7 things to know about Comcast's fiber optic network expansion in Alabama
Comcast said it will invest millions in a comprehensive fiber optic network for Huntsville-area businesses and government organizations in 2016.
A Model for Expanding Tech Use in Classrooms
From AASA, "Simply using technology in our schools is not enough. School districts must consider how often and how effectively the tools of technology are being incorporated into classroom teaching."
STEM & STEAM
Understanding the Origins of Ed-Tech Snakeoil
From The Chronicle of Higher Education. Personalized learning! Adaptive learning! Brain science! Learning science! Big data! New and improved! The marketing for "personalized" educational products can feel a little like a late-night infomercial.
Technology in the Classroom
Chromebooks' Rise in U.S. K-12 Schools Fueled by Online Testing
From ED Week: Chromebooks' Rise in U.S. K-12 Schools Fueled by Online Testing -
4 Things You’ll Miss by Banning Cellphones In Your Classroom
From the Center for Teaching Quality. Article by Robert Sterner. This article focuses on the things teachers can avoid when cell phones are banned in their classrooms. Topics discussed include the conversation on proper cell phone use, the consideration of cell phone as a symbol of teenage independence, the willpower test of cell phones, and the significance for teachers to impose school policy allowing students to be responsible in using cell phones in the classroom.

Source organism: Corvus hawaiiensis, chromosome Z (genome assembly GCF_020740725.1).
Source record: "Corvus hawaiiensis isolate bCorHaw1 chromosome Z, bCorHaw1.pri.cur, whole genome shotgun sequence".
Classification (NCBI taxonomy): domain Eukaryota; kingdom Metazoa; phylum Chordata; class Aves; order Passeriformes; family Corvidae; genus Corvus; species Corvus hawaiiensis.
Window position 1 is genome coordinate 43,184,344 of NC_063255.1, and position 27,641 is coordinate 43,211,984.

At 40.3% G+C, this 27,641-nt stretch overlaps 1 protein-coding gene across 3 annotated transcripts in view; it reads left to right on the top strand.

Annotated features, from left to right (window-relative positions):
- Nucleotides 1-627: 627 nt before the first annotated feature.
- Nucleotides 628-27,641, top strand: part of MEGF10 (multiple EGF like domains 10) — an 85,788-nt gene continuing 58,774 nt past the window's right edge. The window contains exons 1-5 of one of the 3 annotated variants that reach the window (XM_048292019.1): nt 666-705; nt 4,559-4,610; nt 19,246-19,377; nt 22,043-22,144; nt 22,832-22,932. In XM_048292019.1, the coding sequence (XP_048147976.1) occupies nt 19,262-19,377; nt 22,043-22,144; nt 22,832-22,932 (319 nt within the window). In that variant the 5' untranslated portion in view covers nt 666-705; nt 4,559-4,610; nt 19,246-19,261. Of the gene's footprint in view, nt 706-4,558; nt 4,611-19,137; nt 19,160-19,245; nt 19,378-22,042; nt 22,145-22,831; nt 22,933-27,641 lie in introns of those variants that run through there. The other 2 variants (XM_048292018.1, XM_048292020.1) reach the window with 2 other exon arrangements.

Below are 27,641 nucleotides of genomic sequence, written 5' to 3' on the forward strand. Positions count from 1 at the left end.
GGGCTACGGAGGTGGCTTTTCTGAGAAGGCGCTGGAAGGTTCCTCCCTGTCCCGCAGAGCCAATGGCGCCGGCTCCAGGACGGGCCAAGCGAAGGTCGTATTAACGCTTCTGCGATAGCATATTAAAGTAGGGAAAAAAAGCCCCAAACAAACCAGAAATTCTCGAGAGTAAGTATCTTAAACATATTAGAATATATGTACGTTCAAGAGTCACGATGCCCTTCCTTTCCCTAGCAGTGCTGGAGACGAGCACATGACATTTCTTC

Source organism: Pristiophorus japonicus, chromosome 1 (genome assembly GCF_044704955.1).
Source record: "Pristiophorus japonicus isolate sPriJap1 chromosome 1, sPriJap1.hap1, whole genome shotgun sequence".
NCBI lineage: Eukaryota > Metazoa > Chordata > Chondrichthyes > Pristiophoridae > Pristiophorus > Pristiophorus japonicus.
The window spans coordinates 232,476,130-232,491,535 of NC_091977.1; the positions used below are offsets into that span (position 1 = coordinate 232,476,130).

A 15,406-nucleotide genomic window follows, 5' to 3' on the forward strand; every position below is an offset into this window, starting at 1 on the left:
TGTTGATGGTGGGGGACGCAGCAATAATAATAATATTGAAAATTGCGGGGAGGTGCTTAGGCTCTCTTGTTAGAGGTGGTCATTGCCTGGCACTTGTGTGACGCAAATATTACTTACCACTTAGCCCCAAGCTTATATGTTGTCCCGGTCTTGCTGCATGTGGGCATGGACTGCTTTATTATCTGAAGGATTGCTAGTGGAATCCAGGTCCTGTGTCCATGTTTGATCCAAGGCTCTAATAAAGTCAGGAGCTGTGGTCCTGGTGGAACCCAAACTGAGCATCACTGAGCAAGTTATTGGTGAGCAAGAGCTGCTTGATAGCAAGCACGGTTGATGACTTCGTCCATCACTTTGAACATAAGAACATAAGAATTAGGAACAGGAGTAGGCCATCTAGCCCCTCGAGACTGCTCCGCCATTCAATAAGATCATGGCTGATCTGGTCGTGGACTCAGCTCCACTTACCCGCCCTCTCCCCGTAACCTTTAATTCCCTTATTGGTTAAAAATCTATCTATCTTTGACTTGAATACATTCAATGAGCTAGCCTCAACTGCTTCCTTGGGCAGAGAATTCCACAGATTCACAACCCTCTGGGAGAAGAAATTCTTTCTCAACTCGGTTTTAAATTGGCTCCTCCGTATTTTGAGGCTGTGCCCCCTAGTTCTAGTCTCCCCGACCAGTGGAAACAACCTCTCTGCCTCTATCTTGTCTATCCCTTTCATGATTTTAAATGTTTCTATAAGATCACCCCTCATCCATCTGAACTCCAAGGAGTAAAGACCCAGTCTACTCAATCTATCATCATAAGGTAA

Wearable tech expands new horizons in schools
From District Administration. "Wearable technology—defined simply as anything electronic and worn on one’s body—will be mainstream in schools within four to five years, predicts the 2015 New Media Consortium Horizon Report."
The Techy Teacher / Using Data to Personalize Learning
A teacher in Sonoma County, CA, describes using data to customize learning and motivate students.
Mystery Skype excites fifth graders
A fifth-grade teacher in York, Nebraska, set up a Skype conversation with another school “somewhere in the world” and had his students guess the other school’s location by posing questions to their remote counterparts.
*What’s Hot, What’s Not in 2016 [in Education Technology]
Expert panelists weigh in on education technology to give us their verdict on which approaches to tech-enabled learning will have a major impact, which ones are stagnating and which ones might be better forgotten entirely.
Microsoft is bringing Minecraft into the classroom
"Microsoft has seen the potential of Minecraft as a learning tool. Now it's ready to use the video game as a way to expand its presence in schools."
New Game Using ARIS for Language Teaching